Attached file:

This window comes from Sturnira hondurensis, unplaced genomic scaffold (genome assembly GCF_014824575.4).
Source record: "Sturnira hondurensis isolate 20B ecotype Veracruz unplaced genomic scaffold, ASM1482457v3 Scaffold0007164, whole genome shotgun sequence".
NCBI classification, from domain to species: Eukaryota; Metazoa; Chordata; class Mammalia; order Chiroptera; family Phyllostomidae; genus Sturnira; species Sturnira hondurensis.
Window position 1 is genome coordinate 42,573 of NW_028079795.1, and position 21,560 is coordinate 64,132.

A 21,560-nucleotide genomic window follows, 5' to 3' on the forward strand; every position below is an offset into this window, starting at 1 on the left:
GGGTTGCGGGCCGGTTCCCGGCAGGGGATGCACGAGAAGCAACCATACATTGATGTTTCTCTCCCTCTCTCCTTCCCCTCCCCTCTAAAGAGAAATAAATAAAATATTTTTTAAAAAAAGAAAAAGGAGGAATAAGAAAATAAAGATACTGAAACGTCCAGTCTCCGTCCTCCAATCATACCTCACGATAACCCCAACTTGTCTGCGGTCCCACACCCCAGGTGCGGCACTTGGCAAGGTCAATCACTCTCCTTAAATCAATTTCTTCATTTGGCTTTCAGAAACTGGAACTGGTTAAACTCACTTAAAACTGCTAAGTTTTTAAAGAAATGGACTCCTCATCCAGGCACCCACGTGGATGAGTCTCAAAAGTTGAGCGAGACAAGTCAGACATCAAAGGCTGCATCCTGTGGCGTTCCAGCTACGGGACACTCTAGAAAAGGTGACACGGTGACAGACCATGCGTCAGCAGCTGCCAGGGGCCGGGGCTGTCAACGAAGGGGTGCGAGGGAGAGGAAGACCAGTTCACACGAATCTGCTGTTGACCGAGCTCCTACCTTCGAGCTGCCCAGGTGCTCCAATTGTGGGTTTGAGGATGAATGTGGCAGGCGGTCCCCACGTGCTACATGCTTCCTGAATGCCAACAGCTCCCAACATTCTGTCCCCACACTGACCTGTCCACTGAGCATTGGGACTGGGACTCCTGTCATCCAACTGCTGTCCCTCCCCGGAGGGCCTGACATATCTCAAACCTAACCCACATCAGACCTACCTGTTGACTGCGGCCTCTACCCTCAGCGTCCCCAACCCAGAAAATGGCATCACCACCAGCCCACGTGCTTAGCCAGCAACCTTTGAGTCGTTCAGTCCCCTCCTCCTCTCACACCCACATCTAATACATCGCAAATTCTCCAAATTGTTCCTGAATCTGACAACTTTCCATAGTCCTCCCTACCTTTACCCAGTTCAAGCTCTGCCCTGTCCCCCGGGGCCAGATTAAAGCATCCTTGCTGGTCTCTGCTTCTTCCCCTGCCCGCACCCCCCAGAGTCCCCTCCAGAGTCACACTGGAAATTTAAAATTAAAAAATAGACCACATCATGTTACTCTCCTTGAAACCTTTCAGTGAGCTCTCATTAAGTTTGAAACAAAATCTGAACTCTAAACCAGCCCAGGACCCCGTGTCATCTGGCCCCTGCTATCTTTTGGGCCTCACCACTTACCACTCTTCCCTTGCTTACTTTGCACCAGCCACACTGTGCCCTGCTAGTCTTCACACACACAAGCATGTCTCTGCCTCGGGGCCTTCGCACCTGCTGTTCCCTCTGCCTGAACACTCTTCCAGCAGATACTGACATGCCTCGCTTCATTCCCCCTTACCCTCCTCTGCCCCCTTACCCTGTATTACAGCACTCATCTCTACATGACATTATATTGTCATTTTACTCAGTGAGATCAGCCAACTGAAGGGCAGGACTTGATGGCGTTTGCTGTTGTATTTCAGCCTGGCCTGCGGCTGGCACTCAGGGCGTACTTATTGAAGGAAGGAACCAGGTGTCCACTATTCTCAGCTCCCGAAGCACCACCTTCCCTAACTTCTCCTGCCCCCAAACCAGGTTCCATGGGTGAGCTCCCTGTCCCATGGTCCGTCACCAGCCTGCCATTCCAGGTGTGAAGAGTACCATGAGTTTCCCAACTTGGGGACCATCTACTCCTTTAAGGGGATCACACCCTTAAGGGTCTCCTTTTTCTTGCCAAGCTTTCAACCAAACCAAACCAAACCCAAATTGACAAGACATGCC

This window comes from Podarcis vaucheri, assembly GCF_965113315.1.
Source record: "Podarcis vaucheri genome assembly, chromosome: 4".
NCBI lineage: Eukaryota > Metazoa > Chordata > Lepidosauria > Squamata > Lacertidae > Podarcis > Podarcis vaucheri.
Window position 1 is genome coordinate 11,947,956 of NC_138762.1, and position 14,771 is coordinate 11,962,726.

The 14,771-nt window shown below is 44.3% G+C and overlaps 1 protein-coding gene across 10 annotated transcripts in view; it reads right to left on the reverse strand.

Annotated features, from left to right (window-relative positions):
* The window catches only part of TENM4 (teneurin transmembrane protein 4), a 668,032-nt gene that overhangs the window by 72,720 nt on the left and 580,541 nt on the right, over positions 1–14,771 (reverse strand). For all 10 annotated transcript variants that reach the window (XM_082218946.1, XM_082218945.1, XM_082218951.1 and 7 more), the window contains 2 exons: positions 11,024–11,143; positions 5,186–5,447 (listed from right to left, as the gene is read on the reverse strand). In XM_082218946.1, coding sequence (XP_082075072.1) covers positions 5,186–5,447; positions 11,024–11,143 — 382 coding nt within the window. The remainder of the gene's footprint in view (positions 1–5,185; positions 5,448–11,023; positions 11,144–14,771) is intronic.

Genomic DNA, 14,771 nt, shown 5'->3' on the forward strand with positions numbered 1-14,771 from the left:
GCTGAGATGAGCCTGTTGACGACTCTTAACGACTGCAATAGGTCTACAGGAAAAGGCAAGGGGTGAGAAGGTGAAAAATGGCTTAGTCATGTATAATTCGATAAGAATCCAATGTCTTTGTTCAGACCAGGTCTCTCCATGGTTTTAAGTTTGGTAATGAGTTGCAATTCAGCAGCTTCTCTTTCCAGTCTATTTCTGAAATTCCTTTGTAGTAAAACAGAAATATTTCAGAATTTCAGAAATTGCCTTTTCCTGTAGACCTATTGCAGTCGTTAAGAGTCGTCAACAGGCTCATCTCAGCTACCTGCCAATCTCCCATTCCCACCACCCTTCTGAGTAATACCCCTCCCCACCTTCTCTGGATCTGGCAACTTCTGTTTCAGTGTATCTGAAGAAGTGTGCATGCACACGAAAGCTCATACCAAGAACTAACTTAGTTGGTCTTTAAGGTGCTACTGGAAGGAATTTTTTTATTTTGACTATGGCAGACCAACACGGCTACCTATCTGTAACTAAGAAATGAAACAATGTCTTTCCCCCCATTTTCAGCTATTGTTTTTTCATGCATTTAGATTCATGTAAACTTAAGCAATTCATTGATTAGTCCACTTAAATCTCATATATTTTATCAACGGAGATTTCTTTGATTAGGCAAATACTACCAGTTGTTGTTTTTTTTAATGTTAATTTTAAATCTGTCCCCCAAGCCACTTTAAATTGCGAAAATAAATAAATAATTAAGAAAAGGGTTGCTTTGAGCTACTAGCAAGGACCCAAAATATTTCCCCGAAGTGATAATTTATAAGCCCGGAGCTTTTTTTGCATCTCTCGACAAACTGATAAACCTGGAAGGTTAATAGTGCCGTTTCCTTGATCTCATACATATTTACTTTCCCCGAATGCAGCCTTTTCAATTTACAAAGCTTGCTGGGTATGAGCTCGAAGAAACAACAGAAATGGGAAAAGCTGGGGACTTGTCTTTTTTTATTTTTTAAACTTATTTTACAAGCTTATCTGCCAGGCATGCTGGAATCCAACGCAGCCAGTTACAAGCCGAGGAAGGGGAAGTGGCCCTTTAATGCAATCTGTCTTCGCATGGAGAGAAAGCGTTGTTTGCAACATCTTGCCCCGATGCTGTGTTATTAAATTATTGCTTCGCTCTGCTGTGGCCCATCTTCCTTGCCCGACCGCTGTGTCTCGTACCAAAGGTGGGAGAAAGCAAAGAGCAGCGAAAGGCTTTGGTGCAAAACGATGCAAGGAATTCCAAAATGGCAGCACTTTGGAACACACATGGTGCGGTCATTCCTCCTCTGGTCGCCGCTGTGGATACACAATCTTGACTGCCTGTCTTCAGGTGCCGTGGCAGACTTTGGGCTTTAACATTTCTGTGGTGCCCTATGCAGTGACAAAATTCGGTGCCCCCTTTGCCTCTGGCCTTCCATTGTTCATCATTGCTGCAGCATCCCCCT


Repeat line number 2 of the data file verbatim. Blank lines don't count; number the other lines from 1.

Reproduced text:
Source record: "Sturnira hondurensis isolate 20B ecotype Veracruz unplaced genomic scaffold, ASM1482457v3 Scaffold0007164, whole genome shotgun sequence".